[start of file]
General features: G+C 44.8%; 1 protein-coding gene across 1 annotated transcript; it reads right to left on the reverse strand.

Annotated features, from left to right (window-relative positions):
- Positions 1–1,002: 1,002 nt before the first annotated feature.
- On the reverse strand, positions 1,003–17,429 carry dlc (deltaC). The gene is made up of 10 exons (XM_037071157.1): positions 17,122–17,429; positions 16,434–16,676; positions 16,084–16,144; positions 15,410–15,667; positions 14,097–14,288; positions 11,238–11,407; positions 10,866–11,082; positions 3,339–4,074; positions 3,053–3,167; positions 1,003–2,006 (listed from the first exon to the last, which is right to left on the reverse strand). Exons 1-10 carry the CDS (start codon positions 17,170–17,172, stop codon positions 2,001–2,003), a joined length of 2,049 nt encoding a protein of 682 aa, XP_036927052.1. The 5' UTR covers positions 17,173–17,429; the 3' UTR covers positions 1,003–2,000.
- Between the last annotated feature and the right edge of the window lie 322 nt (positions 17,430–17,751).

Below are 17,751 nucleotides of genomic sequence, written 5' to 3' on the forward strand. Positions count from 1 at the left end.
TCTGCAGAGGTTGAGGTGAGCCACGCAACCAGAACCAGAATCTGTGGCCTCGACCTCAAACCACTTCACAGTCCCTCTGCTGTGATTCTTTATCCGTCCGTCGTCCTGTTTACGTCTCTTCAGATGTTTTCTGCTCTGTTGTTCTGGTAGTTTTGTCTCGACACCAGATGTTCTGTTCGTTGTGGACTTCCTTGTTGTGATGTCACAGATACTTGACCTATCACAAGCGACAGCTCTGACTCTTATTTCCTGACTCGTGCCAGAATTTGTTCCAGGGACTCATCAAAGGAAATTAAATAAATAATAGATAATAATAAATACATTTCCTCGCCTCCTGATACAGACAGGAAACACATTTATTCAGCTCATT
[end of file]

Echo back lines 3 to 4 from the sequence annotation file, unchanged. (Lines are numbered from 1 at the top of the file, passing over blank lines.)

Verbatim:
- Positions 1–1,002: 1,002 nt before the first annotated feature.
- On the reverse strand, positions 1,003–17,429 carry dlc (deltaC). The gene is made up of 10 exons (XM_037071157.1): positions 17,122–17,429; positions 16,434–16,676; positions 16,084–16,144; positions 15,410–15,667; positions 14,097–14,288; positions 11,238–11,407; positions 10,866–11,082; positions 3,339–4,074; positions 3,053–3,167; positions 1,003–2,006 (listed from the first exon to the last, which is right to left on the reverse strand). Exons 1-10 carry the CDS (start codon positions 17,170–17,172, stop codon positions 2,001–2,003), a joined length of 2,049 nt encoding a protein of 682 aa, XP_036927052.1. The 5' UTR covers positions 17,173–17,429; the 3' UTR covers positions 1,003–2,000.